3. Crawl Space Water Tank

Unlike other rainwater harvesting systems on our list, this isn’t technically a DIY project. However, we thought it would be fitting, considering that it’s a tremendously useful way of storing the water your barrels have collected. These water tanks are especially practical for homeowners who don’t want the water catchment system to disrupt their landscape. All you need is a crawl space underneath your home to set up a bladder tank. What a neat way to store rain water!

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4. Garbage Bin Rain Barrel

This simple rainwater harvesting solution is not just extremely affordable, but functional, too. It will cost you around $100 to build it and it’ll work just like the commercial rain barrels on the market. All you need is the right PVC plumbing and electrical conduit fittings – and a bit of electrical skills. This DIY rain barrel uses a trash can or more, depending on your watering requirements. Find detailed instructions at Family Handyman.

5. DIY Plastic Rain Barrel

Do you want to take things a step further? Build a filtering system for your rain barrel, making sure you reduce the maintenance of your rainwater harvesting system. According to the guide, you won’t have clogging problems, which means no clogged up hoses right in the middle of irrigation. The DIY filter is budget-friendly and it connects directly to your barrel. The guide we’re proposing comes from Extension, a program conducted by the University of Illinois.

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6. Medium-sized Rainwater Collector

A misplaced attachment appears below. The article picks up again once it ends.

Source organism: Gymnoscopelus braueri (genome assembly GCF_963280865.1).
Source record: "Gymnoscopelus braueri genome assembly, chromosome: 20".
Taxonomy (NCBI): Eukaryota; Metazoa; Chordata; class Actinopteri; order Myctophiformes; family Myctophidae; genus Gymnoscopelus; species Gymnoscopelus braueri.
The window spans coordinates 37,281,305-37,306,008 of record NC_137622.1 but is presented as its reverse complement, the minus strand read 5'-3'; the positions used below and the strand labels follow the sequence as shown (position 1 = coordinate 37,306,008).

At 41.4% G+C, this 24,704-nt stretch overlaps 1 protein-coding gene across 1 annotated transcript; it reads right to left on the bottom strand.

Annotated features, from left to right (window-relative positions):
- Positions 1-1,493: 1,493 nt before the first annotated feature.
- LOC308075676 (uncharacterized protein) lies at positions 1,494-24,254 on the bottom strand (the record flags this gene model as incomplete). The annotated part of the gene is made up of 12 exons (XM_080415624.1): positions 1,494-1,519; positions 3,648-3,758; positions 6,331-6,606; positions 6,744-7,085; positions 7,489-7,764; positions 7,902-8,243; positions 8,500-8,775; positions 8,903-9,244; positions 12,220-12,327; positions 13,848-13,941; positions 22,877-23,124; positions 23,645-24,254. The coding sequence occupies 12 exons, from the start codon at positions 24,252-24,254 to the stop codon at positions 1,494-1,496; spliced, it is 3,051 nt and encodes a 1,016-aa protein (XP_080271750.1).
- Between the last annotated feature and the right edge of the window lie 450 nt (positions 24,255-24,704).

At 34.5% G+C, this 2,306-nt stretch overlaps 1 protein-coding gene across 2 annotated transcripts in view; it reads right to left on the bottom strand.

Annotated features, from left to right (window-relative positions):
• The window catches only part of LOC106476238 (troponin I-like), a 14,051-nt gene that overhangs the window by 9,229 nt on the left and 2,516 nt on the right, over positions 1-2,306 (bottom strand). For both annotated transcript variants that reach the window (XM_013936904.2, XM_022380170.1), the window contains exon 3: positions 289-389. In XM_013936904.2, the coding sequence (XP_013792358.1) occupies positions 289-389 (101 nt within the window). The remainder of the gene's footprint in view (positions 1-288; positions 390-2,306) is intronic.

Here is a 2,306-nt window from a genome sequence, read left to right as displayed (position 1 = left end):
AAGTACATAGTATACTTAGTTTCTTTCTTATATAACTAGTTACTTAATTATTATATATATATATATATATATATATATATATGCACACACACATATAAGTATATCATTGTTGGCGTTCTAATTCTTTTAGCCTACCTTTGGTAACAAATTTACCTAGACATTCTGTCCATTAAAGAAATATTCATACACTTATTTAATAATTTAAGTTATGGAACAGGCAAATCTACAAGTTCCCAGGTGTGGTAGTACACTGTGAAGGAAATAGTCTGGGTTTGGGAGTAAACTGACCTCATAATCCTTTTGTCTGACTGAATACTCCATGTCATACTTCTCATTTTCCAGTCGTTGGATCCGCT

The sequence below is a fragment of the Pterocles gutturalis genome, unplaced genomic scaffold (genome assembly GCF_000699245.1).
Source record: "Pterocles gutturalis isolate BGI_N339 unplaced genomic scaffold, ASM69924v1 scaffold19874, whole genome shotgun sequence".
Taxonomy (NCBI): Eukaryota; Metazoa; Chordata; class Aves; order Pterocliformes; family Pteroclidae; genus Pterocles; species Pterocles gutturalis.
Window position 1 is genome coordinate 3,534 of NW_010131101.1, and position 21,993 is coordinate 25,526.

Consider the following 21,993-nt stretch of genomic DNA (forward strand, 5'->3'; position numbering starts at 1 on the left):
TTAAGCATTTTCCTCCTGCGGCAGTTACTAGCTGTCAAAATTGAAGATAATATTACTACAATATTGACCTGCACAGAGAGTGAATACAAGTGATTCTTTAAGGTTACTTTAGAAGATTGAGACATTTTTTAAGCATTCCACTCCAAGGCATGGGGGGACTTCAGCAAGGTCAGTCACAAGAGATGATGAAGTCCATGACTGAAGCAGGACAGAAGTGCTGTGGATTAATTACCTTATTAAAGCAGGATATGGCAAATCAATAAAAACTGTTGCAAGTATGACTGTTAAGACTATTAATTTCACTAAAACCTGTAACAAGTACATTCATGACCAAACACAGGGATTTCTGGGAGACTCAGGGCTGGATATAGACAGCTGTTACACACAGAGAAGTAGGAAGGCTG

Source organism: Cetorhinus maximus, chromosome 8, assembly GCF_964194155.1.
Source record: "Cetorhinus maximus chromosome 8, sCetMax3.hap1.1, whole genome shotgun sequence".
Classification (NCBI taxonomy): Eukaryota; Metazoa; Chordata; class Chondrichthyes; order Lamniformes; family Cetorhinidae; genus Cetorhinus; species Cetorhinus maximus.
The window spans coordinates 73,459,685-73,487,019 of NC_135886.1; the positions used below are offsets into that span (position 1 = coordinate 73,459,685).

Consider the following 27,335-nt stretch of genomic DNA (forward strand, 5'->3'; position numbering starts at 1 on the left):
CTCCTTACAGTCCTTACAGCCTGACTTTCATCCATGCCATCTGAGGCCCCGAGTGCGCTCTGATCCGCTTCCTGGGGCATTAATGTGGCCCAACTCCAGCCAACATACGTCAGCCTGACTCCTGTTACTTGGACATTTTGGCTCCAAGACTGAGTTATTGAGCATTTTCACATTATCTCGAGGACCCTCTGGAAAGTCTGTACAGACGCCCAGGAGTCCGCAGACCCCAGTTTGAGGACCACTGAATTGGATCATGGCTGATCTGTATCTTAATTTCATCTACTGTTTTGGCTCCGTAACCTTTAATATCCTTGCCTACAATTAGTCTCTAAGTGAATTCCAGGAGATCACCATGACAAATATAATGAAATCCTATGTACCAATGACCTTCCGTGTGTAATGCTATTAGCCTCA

If you’re ready to up the ante, we present to you a DIY plan that requires a bit more construction knowledge. However, note this rainwater collector best proves its worth on a large lot of land with major watering needs. So if you have to water trees or a big garden each day, read on. Like many other rainwater harvesting systems on here, this medium-sized solution works well even in regions lacking in constant precipitations. The collector helps you save natural resources for occasional droughts.

The Build It Solar guide offers thorough information, walking you through the positioning of the rainwater tank, installing the collection plumbing and the gutters. While several tank types would work equally well for this type of rainwater collector, we recommend going for a polyethylene tank. Not only is it affordable (and significantly less expensive than other materials), but it also offers sun protection. As a result, your water tank may service you for many years. Discourage algae growth in the collector by choosing an opaque, dark green tank.

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Craig Scott
 

I love to spend all the time I can outdoors and find every excuse to leave my house. I write about everything about our planet and I edit even more of it. I hope you'll join me in making the Earth a cleaner and greener place!